Queyroux A, Saricassapian B, Herzog D, Müller K, Herafa I, Ducoux D, et al.
Accuracy of teledentistry for diagnosing dental pathology using direct examination as a gold standard: Results of the Tel-e-dent study of older adults living in nursing homes. J Am Med Dir Assoc 2017. pii: S1525-861030005-1.
Albert D, Barracks SZ, Bruzelius E, Ward A. Impact of a web-based intervention on maternal caries transmission and prevention knowledge, and oral health attitudes. Matern Child Health J 2014;18:1765-71.
Almalki M, Fitzgerald G, Clark M. Health care system in Saudi Arabia: An overview. East Mediterr Health J 2011;17:784-93.
Ministry of Health KoSA. Need for dental personnel in the 13 regions of Saudi Arabia in Riyadh. Ministry of Health KoSA (Riyadh) Saudi Arabia: Ministry of Health KoSA; 2012.
Sait SM, Al-Tawil KM. Impact of internet usage in Saudi Arabia: A social perspective. Int J Inf Technol Web Eng 2007;2:81-115.
Altuwaijri MM. Electronic-health in Saudi Arabia. Just around the corner? Saudi Med J 2008;29:171-8.
Mothers linked to teens' caries status, report shows. J Am Dent Assoc 2012;143:1082.
Amin M, Perez A. Is the wait-for-patient-to-come approach suitable for African newcomers to Alberta, Canada? Community Dent Oral Epidemiol 2012;40:523-31.
Begzati A, Bytyci A, Meqa K, Latifi-Xhemajli B, Berisha M. Mothers' behaviours and knowledge related to caries experience of their children. Oral Health Prev Dent 2014;12:133-40.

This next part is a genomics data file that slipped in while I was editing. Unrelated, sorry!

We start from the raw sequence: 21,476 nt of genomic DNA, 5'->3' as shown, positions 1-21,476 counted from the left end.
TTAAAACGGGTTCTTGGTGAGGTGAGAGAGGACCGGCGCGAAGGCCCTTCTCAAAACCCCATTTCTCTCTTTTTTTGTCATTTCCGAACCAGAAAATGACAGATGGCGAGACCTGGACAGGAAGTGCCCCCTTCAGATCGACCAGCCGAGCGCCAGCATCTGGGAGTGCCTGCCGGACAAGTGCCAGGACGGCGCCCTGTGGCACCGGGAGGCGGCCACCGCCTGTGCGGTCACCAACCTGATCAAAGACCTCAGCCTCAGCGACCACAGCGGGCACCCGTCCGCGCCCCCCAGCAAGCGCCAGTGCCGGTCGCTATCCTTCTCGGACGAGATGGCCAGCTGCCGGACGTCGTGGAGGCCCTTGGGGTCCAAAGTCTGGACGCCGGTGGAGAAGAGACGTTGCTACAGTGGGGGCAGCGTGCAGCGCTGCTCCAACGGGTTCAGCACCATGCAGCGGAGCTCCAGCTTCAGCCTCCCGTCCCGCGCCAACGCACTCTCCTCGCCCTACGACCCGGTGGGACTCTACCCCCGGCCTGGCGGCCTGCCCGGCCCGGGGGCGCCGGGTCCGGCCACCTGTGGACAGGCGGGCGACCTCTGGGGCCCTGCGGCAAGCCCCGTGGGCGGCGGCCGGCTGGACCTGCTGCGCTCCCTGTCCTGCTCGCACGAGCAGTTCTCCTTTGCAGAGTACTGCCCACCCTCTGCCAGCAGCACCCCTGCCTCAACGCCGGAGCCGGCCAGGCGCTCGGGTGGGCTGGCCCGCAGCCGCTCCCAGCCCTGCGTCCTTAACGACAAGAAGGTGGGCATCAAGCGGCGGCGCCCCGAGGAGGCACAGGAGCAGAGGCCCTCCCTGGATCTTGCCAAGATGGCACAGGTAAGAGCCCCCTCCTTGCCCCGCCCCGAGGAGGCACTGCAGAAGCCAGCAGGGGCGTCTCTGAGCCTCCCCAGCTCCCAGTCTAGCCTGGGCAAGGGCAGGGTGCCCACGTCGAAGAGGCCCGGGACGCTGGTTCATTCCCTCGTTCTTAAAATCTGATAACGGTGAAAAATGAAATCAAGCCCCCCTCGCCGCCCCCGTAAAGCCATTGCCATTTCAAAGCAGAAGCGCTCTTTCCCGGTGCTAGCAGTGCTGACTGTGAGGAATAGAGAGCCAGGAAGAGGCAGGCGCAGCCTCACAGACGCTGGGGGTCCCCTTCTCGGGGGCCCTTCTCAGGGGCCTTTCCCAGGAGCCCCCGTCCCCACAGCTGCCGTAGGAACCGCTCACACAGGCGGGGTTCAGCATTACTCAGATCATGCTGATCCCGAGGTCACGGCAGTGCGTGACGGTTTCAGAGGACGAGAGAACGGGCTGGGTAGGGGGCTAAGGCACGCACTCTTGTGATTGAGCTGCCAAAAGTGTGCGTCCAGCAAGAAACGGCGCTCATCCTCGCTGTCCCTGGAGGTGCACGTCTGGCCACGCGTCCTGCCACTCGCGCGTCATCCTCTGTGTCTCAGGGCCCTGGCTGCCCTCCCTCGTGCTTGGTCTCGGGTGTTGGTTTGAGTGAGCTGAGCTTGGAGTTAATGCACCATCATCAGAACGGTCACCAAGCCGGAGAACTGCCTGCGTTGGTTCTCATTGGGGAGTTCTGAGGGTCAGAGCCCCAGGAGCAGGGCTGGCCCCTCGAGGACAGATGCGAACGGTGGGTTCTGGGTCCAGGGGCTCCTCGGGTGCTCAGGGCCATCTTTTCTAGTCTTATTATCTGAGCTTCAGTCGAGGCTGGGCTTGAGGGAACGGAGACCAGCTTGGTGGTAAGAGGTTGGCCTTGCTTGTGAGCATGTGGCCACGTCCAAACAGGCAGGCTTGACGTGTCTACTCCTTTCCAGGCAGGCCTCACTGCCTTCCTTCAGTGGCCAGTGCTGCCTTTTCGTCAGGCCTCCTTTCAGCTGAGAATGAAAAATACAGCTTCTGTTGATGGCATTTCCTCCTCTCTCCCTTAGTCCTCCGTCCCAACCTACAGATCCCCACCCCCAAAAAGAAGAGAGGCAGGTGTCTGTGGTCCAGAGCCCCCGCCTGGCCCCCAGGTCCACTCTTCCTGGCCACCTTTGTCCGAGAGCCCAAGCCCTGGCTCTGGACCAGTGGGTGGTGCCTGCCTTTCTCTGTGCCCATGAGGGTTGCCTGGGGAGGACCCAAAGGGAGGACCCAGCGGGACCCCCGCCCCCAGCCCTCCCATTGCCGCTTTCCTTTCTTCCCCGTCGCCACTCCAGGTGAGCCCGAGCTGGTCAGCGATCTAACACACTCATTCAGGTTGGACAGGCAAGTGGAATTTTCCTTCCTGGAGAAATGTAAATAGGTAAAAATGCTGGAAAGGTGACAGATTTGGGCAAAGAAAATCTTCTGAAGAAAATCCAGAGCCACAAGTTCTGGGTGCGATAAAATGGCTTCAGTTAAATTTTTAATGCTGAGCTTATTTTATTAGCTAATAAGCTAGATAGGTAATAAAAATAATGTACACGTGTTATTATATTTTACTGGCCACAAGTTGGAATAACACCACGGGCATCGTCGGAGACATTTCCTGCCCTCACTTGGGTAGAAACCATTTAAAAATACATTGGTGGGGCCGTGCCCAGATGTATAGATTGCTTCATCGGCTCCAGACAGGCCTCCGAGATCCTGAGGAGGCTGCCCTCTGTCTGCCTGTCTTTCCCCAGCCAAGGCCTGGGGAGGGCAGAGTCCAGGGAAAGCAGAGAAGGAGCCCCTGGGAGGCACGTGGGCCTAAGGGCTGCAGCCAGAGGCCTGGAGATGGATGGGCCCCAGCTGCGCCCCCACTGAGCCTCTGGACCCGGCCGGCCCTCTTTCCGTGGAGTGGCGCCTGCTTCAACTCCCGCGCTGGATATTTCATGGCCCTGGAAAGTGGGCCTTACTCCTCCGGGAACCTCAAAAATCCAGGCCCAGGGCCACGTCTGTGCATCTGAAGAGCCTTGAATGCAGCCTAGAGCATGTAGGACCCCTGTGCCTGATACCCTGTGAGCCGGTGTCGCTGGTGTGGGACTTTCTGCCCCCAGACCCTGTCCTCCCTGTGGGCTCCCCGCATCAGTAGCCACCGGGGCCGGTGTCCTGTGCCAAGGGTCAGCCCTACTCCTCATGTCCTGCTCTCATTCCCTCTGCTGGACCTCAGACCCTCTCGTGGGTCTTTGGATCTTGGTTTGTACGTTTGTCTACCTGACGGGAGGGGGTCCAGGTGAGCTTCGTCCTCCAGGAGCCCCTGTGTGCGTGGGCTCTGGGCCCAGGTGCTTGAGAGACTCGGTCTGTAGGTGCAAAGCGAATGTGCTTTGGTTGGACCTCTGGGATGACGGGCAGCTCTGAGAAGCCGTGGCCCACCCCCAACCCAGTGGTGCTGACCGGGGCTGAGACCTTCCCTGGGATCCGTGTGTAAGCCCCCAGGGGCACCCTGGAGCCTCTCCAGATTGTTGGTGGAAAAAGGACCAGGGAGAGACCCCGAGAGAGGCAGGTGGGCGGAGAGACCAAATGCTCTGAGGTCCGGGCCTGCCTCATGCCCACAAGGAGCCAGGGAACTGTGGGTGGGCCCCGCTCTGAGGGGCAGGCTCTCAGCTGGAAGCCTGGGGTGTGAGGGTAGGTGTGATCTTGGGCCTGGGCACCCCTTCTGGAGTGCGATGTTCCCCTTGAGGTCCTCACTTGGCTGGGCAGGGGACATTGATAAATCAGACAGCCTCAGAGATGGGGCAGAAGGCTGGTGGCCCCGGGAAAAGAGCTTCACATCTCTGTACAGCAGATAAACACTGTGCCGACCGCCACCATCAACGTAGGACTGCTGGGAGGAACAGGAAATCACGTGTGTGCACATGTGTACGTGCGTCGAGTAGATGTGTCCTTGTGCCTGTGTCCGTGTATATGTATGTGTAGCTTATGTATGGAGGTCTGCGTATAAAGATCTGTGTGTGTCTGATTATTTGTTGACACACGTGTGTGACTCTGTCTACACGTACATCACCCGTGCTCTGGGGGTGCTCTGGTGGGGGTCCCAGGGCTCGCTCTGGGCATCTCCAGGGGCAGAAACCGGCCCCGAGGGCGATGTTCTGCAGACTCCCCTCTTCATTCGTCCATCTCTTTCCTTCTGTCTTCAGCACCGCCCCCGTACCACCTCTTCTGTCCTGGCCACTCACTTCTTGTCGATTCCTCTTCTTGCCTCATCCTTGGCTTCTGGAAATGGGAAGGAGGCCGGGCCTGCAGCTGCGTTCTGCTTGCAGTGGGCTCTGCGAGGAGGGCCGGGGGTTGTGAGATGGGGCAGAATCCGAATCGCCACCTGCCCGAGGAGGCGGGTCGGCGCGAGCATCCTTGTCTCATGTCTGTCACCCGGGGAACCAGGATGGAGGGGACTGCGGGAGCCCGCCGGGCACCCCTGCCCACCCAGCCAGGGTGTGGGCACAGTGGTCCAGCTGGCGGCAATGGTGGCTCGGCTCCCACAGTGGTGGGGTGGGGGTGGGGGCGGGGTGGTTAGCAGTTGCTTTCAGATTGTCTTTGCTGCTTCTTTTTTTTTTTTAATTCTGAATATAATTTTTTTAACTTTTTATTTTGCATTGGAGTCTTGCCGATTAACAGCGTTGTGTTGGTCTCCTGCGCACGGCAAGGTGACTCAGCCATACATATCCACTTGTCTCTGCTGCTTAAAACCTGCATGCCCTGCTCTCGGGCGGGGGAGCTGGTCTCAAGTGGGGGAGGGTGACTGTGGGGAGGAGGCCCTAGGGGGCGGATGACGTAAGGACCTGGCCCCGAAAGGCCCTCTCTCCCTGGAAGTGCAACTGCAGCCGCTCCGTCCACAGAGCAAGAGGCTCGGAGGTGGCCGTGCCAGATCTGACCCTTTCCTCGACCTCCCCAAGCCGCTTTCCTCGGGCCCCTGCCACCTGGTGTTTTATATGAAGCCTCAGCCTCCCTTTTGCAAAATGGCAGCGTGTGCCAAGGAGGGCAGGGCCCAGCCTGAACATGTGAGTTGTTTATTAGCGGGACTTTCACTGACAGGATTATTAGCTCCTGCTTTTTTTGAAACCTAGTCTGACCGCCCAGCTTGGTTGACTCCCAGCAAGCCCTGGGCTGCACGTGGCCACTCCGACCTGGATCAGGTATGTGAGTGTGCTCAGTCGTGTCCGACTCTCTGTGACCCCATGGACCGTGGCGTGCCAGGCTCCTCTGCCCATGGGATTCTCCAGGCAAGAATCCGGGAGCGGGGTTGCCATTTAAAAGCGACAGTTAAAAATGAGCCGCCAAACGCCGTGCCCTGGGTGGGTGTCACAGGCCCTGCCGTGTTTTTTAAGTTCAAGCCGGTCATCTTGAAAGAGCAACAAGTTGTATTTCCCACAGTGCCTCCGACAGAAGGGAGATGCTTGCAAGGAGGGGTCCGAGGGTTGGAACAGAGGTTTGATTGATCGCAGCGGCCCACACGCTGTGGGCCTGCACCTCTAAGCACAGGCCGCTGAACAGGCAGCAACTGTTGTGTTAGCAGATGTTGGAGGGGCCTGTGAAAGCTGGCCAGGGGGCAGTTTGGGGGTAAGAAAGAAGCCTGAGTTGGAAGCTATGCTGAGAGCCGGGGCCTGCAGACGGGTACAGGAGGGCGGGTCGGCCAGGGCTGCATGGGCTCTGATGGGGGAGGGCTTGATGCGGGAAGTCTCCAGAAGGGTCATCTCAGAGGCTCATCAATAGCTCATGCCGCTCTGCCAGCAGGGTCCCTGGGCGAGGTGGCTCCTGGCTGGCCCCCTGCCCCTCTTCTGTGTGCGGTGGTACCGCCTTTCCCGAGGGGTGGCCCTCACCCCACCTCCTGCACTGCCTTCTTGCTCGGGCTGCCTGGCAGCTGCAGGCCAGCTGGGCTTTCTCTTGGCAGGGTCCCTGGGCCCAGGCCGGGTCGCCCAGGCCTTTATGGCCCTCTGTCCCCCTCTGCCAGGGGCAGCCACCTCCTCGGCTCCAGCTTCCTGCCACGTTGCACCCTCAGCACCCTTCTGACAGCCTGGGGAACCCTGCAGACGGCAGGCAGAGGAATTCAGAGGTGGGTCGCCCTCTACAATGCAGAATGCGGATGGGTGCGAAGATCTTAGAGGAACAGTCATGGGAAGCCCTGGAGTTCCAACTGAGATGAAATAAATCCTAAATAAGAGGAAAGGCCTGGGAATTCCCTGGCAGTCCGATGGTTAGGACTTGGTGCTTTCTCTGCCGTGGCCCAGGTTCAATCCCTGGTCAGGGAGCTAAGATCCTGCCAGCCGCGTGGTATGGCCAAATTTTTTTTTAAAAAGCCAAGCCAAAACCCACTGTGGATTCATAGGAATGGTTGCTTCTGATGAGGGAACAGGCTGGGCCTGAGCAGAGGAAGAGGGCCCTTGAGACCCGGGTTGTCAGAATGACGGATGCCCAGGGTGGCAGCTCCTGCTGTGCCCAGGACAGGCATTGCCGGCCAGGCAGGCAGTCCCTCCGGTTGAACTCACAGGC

Hale KJ; American Academy of Pediatrics Section on Pediatric Dentistry. Oral health risk assessment timing and establishment of the dental home. Pediatrics 2003;111(5 Pt 1):1113-6.
Kamp AA. Well-baby dental examinations: A survey of preschool children's oral health. Pediatr Dent 1991;13:86-90.
Houpt MI. A dental home by age one. Pediatr Dent 2003;25:323.
Nowak AJ, Casamassimo PS. The dental home: A primary care oral health concept. J Am Dent Assoc 2002;133:93-8.
al-Shammery AR. Caries experience of urban and rural children in Saudi Arabia. J Public Health Dent 1999;59:60-4.
Khan SQ, Khan NB, Arrejaie AS. Dental caries. A meta analysis on a Saudi population. Saudi Med J 2013;34:744-9.
Simratvir M, Moghe GA, Thomas AM, Singh N, Chopra S. Evaluation of caries experience in 3-6-year-old children, and dental attitudes amongst the caregivers in the Ludhiana city. J Indian Soc Pedod Prev Dent 2009;27:164-9.
] [Full text]
Kakudate N, Morita M, Sugai M, Nagayama M, Kawanami M, Sakano Y, et al.
Development of the self-efficacy scale for maternal oral care. Pediatr Dent 2010;32:310-5.
Wigen TI, Wang NJ. Maternal health and lifestyle, and caries experience in preschool children. A longitudinal study from pregnancy to age 5 yr. Eur J Oral Sci 2011;119:463-8.
Choi HS, Ahn HY. Effects of mothers involved in dental health program for their children. J Korean Acad Nurs 2012;42:1050-61.
Kim YO, Telleen S. Predictors of the utilization of oral health services by children of low-income families in the United States: Beliefs, cost, or provider? Taehan Kanho Hakhoe Chi 2004;34:1460-7.